Ki-67 staining of corneal epithelium in the four treatment groups 8 weeks after PRK. (A) Tissue sections were incubated with monoclonal Ki-67 antibody (green) and counterstained with DAPI. (B) Percentage of Ki-67-positive cells. The values correspond to an average of six samples in each group ± SE and three samples in the control group. *P < 0.001 compared with control and DHA; **P < 0.001 compared with NGF.
Figure 1.
 
Ki-67 staining of corneal epithelium in the four treatment groups 8 weeks after PRK. (A) Tissue sections were incubated with monoclonal Ki-67 antibody (green) and counterstained with DAPI. (B) Percentage of Ki-67-positive cells. The values correspond to an average of six samples in each group ± SE and three samples in the control group. *P < 0.001 compared with control and DHA; **P < 0.001 compared with NGF.
Figure 2.
 
Effect of NGF and DHA on tubulin-positive subbasal and epithelial nerve bundles 8 weeks after PRK. (B, D) Tubulin staining (green) and nuclear DAPI counterstaining were performed as explained in methods. (A, C) Nerve areas were calculated and compared with total areas. Each bar represents the mean ± SE of six samples in each condition. Control data are the average ± SE of three samples. *P < 0.05 compared with the control; **P < 0.001 compared with NGF alone.
Figure 2.
 
Effect of NGF and DHA on tubulin-positive subbasal and epithelial nerve bundles 8 weeks after PRK. (B, D) Tubulin staining (green) and nuclear DAPI counterstaining were performed as explained in methods. (A, C) Nerve areas were calculated and compared with total areas. Each bar represents the mean ± SE of six samples in each condition. Control data are the average ± SE of three samples. *P < 0.05 compared with the control; **P < 0.001 compared with NGF alone.
Figure 3.
 
Effect of NGF and DHA in CGRP-positive epithelial and subbasal nerve bundles 8 weeks after PRK. (B, D) CGRP immunofluorescence nerves (green). Nuclei of epithelial and stromal cells were counterstained with DAPI. (A, C) Nerve areas with compared with total areas. NGF, DHA, and NGF plus DHA represent the mean ± SE of six samples. Control data are the average ± SE of three samples. *P < 0.05 compared with the control; **P < 0.001 compared with NGF.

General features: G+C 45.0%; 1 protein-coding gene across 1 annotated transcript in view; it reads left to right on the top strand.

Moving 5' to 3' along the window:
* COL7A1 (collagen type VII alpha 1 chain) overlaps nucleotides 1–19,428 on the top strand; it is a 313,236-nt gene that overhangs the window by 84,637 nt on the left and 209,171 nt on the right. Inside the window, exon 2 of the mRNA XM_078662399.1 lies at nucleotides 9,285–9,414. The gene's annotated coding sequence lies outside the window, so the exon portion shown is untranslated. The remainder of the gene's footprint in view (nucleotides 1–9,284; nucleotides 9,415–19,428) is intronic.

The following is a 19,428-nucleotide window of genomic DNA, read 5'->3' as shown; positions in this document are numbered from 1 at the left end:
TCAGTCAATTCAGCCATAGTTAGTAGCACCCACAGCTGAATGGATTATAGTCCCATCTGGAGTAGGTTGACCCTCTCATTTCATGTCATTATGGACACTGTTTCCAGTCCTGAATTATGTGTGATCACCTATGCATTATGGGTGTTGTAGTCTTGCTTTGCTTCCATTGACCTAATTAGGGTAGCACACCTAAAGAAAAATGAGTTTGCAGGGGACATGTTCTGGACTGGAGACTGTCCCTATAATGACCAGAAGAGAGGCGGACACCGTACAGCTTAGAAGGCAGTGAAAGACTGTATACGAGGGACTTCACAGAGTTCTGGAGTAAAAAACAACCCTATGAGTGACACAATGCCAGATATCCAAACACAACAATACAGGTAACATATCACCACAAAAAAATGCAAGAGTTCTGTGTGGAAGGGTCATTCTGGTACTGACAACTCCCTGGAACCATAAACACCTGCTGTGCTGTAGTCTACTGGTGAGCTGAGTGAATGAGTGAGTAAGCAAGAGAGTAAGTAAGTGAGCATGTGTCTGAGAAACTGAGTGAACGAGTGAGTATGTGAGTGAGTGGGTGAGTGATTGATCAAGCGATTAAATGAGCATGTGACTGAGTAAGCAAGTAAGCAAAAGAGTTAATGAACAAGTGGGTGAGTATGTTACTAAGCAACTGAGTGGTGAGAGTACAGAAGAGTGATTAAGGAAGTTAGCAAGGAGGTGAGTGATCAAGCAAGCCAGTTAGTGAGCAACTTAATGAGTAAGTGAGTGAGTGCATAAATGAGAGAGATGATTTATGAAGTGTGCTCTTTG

Figure 3.
 
Effect of NGF and DHA in CGRP-positive epithelial and subbasal nerve bundles 8 weeks after PRK. (B, D) CGRP immunofluorescence nerves (green). Nuclei of epithelial and stromal cells were counterstained with DAPI. (A, C) Nerve areas with compared with total areas. NGF, DHA, and NGF plus DHA represent the mean ± SE of six samples. Control data are the average ± SE of three samples. *P < 0.05 compared with the control; **P < 0.001 compared with NGF.
Figure 4.
 
(A) Substance-P-positive nerve bundles 8 weeks after PRK in the control group. (B) Similar nerve areas were found in all treatment groups.
Figure 4.
 
(A) Substance-P-positive nerve bundles 8 weeks after PRK in the control group. (B) Similar nerve areas were found in all treatment groups.
Table 1.
 
Tear Secretion Tests After PRK in Rabbit Corneas
Table 1.
 
Tear Secretion Tests After PRK in Rabbit Corneas
Treatment Schirmer’s Test (mm) Tear Breakup Time (s)
15 Days 30 Days 45 Days 15 Days 30 Days 45 Days
Control 10.5 ± 3.8 11.0 ± 4.2 12.0 ± 3.2 13.0 ± 4.4 12.5 ± 5.2 12.5 ± 4.2
NGF 11.5 ± 3.5 12.0 ± 2.8 12.0 ± 2.7 13.0 ± 4.9 13.5 ± 4.5 12.5 ± 3.8
DHA 10.0 ± 3.7 11.5 ± 3.4 12.5 ± 2.3 14.5 ± 6.2 14.0 ± 4.8 14.0 ± 4.0
NGF+ DHA 12.0 ± 3.4 12.5 ± 3.7 13.5 ± 3.9 15.5 ± 5.3 15.0 ± 5.4 14.5 ± 3.2
Table 2.
 
Schirmer’s Test Results in Rabbits with Positive or Negative Rose Bengal Staining
Table 2.
 
Schirmer’s Test Results in Rabbits with Positive or Negative Rose Bengal Staining
Days after PRK Rose Bengal Staining No Rose Bengal Staining P
15 Days 12.7 ± 4.2 mm 13.2 ± 5.2 mm 0.79
30 Days 13.4 ± 5.1 mm 13.7 ± 5.4 mm 0.82
45 Days 13.7 ± 4.8 mm 13.8 ± 4.6 mm 0.91